Carl Safina is well-known for his research and work in seabird and ocean ecology and conservation. In his own words, “…what drives my work is a devotion to conservation. And what drives that devotion is my deep love and wonder for the living world.”
This deep love and wonder shines through in Safina’s latest book, Beyond Words: What Animals Think and Feel (2015). I knew of Safina (chiefly from Dan Barber’s book The Third Plate—read it!) but I had never read any of his books. After a student came into the yoga studio raving about all of the fascinating things in this book, I couldn’t resist. His praise was not without merit. It took me nearly two months to read this book, but that speaks more about my inability to properly manage my library requests than it does about the book; this book is an engrossing, entertaining, and informing read.
Safina’s writing is completely accessible to the average reader. He is a storyteller, which kept me entertained, rather than bored with technical language. The book is broken into three main sections (technically four, but the third one seemed a bit out of place—like the bridge in a pop song, and since it was fairly short I will leave it out of this review). Each of the three sections focuses on a particular animal: elephants, wolves, and killer whales, respectively. Safina sets out to answer a few questions: Are animals intelligent? Do animals feel emotions? Do animals have consciousness? (Hint: the answer is “yes”!) In endeavoring to answer these questions, Safina passionately shares his experiences with these three (and more) animals and the experts who study them. I was astounded at every turn by the facts and stories that Safina relayed; I constantly found myself wanting to tell anyone within shouting distance “Did you know…?” For instance: did you know 20 percent of the mammals on earth are bats? And that there are 1,200 different species of them? Astounding.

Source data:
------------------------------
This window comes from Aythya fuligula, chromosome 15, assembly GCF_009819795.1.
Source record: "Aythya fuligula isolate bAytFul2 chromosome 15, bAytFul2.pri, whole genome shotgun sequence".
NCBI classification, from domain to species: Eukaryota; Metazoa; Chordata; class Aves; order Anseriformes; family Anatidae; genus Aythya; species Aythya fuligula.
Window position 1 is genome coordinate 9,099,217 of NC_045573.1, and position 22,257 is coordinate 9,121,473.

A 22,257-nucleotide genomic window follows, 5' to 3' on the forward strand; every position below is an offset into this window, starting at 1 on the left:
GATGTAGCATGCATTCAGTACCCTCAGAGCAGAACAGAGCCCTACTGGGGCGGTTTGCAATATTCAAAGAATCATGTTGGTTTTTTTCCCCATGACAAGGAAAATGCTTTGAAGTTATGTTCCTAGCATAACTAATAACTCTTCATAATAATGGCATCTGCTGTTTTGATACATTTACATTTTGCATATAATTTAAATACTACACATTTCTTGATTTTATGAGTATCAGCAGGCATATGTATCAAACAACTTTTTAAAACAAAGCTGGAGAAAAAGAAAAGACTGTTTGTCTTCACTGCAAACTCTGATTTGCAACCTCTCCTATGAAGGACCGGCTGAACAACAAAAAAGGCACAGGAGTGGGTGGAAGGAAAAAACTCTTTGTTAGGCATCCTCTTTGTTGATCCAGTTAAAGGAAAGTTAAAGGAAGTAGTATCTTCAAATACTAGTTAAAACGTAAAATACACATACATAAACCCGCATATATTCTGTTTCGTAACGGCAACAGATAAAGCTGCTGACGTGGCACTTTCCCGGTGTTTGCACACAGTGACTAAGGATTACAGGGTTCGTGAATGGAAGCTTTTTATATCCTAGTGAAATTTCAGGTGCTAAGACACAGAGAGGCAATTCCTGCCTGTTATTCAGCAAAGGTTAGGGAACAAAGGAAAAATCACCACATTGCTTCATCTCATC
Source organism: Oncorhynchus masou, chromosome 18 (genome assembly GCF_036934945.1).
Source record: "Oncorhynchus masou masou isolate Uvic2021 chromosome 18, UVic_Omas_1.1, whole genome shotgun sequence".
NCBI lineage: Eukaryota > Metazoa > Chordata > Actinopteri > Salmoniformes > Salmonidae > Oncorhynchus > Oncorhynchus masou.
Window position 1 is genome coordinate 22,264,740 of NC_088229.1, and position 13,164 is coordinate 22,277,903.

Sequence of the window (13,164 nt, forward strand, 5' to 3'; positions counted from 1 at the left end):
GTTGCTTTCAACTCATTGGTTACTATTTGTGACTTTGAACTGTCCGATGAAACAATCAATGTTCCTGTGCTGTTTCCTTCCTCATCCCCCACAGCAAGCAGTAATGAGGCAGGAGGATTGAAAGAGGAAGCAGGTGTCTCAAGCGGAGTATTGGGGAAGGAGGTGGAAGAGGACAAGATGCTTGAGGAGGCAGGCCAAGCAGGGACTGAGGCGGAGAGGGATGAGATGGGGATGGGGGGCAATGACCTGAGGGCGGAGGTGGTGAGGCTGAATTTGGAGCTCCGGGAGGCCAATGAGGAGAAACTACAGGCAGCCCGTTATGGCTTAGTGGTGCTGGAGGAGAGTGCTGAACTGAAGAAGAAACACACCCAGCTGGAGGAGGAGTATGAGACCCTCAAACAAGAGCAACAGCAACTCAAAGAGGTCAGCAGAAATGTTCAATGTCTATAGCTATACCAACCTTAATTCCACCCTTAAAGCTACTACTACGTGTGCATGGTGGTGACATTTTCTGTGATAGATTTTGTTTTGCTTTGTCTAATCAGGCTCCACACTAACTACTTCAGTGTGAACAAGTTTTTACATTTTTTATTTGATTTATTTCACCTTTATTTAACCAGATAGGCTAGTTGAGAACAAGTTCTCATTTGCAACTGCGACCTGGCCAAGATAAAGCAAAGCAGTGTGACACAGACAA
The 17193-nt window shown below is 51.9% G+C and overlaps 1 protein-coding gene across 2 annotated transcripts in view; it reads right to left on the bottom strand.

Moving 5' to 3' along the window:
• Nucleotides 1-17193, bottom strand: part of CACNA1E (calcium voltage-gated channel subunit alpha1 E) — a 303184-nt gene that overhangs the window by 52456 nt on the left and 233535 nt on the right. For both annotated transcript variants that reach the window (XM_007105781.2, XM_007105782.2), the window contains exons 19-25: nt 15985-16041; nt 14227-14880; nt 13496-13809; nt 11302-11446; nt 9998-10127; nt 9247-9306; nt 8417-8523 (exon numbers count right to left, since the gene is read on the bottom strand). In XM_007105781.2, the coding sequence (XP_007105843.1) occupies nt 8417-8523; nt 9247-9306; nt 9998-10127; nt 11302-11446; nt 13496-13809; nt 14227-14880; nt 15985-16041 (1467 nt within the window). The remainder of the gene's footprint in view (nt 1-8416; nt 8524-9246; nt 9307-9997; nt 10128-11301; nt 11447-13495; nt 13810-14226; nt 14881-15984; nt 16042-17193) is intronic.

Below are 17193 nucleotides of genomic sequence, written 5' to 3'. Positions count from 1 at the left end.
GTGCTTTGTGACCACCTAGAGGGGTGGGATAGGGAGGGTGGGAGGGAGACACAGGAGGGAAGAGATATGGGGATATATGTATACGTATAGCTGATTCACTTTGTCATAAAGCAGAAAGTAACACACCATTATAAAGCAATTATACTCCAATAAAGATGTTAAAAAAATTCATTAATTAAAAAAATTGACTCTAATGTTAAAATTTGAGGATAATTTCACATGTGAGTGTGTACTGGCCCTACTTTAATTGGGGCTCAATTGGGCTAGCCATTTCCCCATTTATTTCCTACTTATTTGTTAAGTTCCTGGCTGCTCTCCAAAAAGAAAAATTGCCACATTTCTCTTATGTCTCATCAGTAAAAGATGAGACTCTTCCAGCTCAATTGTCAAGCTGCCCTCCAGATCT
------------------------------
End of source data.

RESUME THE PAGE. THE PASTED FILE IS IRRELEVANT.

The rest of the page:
That is how I felt throughout this entire book. I was tickled by the playfulness and touched by the emotional displays of elephants. I was taken aback by the violence but awed by the social structure of wolves. And I was boggled by the sonar of dolphins and moved by their relationships with humans (did you know that killer whales are dolphins?)
Beyond Words certainly sparked in me a deeper appreciation for these animals, as well as a desire to continue learning about even more of the animals in our amazing world. I will definitely be reading more of Safina’s books; next on my Safina reading list is The View from Lazy Point: A Natural Year in an Unnatural World…if only I can get through all the books the library has on hold for me first!
Have you read any of Safina’s work? What did you think? What’s a “Did you know…?” that stuck with you?